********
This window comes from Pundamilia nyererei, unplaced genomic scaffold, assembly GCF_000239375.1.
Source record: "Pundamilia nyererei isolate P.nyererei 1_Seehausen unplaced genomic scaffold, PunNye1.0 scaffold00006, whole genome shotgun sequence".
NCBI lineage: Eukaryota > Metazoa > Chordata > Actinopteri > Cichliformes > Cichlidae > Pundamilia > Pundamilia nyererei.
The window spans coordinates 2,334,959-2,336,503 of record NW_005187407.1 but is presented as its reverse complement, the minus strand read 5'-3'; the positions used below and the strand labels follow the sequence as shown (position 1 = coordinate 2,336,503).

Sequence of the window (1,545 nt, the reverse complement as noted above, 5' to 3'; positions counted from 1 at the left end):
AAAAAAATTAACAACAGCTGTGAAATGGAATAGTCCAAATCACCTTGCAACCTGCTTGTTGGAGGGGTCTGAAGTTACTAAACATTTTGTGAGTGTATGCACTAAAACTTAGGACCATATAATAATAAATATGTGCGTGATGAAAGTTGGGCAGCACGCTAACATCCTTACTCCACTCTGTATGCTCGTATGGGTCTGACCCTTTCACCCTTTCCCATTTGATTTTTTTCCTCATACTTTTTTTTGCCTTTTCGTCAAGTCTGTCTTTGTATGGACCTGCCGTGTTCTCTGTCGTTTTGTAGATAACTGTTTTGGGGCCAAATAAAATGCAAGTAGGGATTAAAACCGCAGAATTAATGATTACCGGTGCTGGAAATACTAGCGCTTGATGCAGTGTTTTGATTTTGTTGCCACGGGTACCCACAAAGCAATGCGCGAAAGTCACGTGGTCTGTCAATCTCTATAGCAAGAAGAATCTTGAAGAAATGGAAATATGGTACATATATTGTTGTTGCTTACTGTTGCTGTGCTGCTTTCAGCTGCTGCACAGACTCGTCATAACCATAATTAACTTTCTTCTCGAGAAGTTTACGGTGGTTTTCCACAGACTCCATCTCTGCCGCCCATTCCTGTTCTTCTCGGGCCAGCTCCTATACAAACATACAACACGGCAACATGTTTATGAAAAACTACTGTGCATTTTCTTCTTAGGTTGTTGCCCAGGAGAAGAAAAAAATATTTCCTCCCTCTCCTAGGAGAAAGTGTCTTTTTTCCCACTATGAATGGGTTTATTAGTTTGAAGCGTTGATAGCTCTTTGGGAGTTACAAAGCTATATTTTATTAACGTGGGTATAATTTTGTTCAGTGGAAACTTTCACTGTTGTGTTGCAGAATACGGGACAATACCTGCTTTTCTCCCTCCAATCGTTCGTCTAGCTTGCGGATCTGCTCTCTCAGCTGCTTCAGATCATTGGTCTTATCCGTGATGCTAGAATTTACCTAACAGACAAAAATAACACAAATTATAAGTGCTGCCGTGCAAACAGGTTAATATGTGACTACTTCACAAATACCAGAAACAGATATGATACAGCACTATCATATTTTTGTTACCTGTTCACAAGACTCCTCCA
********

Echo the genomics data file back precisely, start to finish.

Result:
This window comes from Pundamilia nyererei, unplaced genomic scaffold, assembly GCF_000239375.1.
Source record: "Pundamilia nyererei isolate P.nyererei 1_Seehausen unplaced genomic scaffold, PunNye1.0 scaffold00006, whole genome shotgun sequence".
NCBI lineage: Eukaryota > Metazoa > Chordata > Actinopteri > Cichliformes > Cichlidae > Pundamilia > Pundamilia nyererei.
The window spans coordinates 2,334,959-2,336,503 of record NW_005187407.1 but is presented as its reverse complement, the minus strand read 5'-3'; the positions used below and the strand labels follow the sequence as shown (position 1 = coordinate 2,336,503).

Sequence of the window (1,545 nt, the reverse complement as noted above, 5' to 3'; positions counted from 1 at the left end):
AAAAAAATTAACAACAGCTGTGAAATGGAATAGTCCAAATCACCTTGCAACCTGCTTGTTGGAGGGGTCTGAAGTTACTAAACATTTTGTGAGTGTATGCACTAAAACTTAGGACCATATAATAATAAATATGTGCGTGATGAAAGTTGGGCAGCACGCTAACATCCTTACTCCACTCTGTATGCTCGTATGGGTCTGACCCTTTCACCCTTTCCCATTTGATTTTTTTCCTCATACTTTTTTTTGCCTTTTCGTCAAGTCTGTCTTTGTATGGACCTGCCGTGTTCTCTGTCGTTTTGTAGATAACTGTTTTGGGGCCAAATAAAATGCAAGTAGGGATTAAAACCGCAGAATTAATGATTACCGGTGCTGGAAATACTAGCGCTTGATGCAGTGTTTTGATTTTGTTGCCACGGGTACCCACAAAGCAATGCGCGAAAGTCACGTGGTCTGTCAATCTCTATAGCAAGAAGAATCTTGAAGAAATGGAAATATGGTACATATATTGTTGTTGCTTACTGTTGCTGTGCTGCTTTCAGCTGCTGCACAGACTCGTCATAACCATAATTAACTTTCTTCTCGAGAAGTTTACGGTGGTTTTCCACAGACTCCATCTCTGCCGCCCATTCCTGTTCTTCTCGGGCCAGCTCCTATACAAACATACAACACGGCAACATGTTTATGAAAAACTACTGTGCATTTTCTTCTTAGGTTGTTGCCCAGGAGAAGAAAAAAATATTTCCTCCCTCTCCTAGGAGAAAGTGTCTTTTTTCCCACTATGAATGGGTTTATTAGTTTGAAGCGTTGATAGCTCTTTGGGAGTTACAAAGCTATATTTTATTAACGTGGGTATAATTTTGTTCAGTGGAAACTTTCACTGTTGTGTTGCAGAATACGGGACAATACCTGCTTTTCTCCCTCCAATCGTTCGTCTAGCTTGCGGATCTGCTCTCTCAGCTGCTTCAGATCATTGGTCTTATCCGTGATGCTAGAATTTACCTAACAGACAAAAATAACACAAATTATAAGTGCTGCCGTGCAAACAGGTTAATATGTGACTACTTCACAAATACCAGAAACAGATATGATACAGCACTATCATATTTTTGTTACCTGTTCACAAGACTCCTCCA